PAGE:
We shouldn’t forget that ordinary nameless individuals–people walking on the street or waiting in line at the supermarket– are facing pain and living in agony just like Kate Spade was.
Unlike NAMI New York State I’m not going to criticize people who are shocked and in mourning because a famous person committed suicide.
Strip away Kate Spade’s status, take her name off pocketbooks, and she’s a person who despaired of finding relief just like a lot of us despair.
The truth is that external success doesn’t always inoculate a person from hardship or from being in pain or thinking they’re suffering alone in what they go through.
Too many people obtain external markers of success–the house, the car, whatever–and yet still feel empty inside.
I wrote about this in one of the blogs when I quoted Joanna Gaines of Fixer Upper TV show fame: if you’re not happy now wherever you are in life today how can you be confident you’ll be happy in the future as long as a certain condition is met?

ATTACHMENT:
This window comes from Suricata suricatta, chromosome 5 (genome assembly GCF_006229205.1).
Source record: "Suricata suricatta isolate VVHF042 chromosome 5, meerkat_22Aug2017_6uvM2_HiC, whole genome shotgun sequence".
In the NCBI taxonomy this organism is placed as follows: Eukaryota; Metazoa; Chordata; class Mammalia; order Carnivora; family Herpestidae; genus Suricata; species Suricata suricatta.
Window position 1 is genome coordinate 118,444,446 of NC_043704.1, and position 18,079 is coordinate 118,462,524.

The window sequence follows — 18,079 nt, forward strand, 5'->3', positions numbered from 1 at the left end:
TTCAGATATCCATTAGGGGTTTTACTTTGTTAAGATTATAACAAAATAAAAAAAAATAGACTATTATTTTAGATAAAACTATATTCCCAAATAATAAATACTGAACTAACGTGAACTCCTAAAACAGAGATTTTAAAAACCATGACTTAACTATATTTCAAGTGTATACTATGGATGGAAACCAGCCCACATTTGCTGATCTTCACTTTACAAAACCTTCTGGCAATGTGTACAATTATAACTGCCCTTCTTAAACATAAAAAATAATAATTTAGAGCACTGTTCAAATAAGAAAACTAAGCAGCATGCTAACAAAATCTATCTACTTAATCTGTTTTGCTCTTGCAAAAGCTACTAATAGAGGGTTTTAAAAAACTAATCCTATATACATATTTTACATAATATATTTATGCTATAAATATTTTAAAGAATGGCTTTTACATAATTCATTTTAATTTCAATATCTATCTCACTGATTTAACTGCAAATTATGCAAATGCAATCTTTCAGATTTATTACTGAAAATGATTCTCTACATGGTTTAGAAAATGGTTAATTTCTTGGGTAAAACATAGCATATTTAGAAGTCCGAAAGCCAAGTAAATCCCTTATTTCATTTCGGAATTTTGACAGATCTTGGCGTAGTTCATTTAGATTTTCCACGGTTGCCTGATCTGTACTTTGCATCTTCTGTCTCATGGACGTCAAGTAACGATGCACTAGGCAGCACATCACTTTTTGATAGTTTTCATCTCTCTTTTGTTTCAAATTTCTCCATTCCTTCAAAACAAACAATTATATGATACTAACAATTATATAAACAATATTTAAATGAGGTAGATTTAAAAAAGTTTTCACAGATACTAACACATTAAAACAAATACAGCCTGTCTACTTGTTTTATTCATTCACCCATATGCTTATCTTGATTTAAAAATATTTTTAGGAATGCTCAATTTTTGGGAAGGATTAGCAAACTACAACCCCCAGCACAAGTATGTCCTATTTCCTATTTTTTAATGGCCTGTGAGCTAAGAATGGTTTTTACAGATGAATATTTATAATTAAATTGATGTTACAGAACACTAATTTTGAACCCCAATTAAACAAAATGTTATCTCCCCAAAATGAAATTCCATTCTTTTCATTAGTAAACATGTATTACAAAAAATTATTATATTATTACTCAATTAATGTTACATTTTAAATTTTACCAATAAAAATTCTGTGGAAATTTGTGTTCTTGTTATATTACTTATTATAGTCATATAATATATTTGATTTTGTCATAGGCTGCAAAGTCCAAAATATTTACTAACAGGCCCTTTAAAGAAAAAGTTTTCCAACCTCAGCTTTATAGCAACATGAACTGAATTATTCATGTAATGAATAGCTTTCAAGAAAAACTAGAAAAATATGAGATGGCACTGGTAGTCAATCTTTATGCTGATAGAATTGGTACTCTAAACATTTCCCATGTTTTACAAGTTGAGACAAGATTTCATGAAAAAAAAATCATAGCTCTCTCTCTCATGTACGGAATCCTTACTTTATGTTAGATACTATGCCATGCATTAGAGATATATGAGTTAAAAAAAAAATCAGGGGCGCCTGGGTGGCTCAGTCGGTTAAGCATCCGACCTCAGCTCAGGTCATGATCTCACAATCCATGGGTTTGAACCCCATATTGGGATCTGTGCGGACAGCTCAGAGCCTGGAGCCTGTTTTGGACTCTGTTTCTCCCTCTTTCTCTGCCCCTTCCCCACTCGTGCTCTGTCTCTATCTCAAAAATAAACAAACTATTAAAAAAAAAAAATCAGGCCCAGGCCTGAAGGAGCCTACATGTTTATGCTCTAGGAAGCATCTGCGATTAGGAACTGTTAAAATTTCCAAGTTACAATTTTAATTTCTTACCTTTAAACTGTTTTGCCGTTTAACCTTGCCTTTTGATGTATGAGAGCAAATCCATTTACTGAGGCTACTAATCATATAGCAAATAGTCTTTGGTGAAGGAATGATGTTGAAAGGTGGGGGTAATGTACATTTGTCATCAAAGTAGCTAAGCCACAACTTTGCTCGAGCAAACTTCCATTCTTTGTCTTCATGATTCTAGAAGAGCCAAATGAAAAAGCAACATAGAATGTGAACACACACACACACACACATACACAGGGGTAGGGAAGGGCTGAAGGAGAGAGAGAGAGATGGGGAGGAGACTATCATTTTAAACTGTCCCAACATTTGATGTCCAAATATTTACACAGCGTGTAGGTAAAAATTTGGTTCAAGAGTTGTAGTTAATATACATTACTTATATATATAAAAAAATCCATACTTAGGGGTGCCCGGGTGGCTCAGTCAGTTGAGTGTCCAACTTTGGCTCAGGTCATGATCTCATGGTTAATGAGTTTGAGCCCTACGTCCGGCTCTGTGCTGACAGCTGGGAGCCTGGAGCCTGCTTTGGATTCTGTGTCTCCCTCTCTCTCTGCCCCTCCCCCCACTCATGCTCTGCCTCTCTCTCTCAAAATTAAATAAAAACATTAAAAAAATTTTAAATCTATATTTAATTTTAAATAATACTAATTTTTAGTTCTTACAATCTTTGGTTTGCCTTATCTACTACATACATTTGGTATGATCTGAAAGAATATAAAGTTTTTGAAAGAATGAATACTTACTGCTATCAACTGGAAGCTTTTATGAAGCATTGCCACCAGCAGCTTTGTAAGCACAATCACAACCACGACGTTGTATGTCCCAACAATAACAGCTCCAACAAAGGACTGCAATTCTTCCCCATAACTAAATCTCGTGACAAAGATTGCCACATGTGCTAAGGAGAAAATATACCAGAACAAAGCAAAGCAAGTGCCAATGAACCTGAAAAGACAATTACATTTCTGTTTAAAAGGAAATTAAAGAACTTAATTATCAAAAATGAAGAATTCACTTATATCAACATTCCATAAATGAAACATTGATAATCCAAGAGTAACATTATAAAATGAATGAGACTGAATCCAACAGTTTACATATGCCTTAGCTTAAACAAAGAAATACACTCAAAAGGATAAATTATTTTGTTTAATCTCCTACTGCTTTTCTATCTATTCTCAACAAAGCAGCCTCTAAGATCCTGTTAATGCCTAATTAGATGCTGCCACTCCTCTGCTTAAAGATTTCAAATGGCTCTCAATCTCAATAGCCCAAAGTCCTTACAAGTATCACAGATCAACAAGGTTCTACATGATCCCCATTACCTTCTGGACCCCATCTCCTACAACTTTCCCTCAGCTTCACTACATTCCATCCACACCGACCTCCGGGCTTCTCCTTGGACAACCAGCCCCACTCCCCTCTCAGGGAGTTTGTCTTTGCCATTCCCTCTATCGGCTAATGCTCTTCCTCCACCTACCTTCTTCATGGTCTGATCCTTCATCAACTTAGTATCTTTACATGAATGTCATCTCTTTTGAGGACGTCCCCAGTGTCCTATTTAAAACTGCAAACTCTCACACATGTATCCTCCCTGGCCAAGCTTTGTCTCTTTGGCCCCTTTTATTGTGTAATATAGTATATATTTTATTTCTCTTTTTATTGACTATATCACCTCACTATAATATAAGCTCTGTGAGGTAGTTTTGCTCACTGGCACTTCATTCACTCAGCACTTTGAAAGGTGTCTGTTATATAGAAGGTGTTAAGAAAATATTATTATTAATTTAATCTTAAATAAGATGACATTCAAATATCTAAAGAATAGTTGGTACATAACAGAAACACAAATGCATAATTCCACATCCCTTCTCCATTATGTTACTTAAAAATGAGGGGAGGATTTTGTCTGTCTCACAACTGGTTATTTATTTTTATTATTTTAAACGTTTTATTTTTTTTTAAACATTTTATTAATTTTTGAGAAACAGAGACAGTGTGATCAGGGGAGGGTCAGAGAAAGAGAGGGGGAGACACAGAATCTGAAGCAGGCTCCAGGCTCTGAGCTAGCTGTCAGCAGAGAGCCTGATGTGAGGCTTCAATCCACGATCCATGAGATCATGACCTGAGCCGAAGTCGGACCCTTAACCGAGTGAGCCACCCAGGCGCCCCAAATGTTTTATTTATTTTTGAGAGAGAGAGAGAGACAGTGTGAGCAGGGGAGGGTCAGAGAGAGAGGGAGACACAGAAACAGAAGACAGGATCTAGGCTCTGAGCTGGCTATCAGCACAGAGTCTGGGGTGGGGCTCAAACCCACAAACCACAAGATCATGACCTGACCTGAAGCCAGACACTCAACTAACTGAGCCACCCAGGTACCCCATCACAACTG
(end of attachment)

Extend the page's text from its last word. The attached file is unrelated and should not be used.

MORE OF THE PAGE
Happiness shouldn’t be linked to “having all your ducks in a row” or be predicated on achieving some kind of goal.
Waiting for the perfect condition in life to happen before you’ll be happy–or before thinking you’ve been a success–is a mistake.
The takeaway from Kate Spade’s death is that even great success isn’t enough to give a person joy.
For mental health peers it should come as a relief the idea that we can be happy even if our lives are ordinary and unremarkable.
We don’t have to win a Nobel Prize or otherwise become a “household name” like Kate Spade to be happy and feel worthy.
What I want to tell readers:
You are a success regardless of the number on the scale, the figure in your bank account, your status in society or anything else traditionally used to measure a person.
You are a success because you are your Self.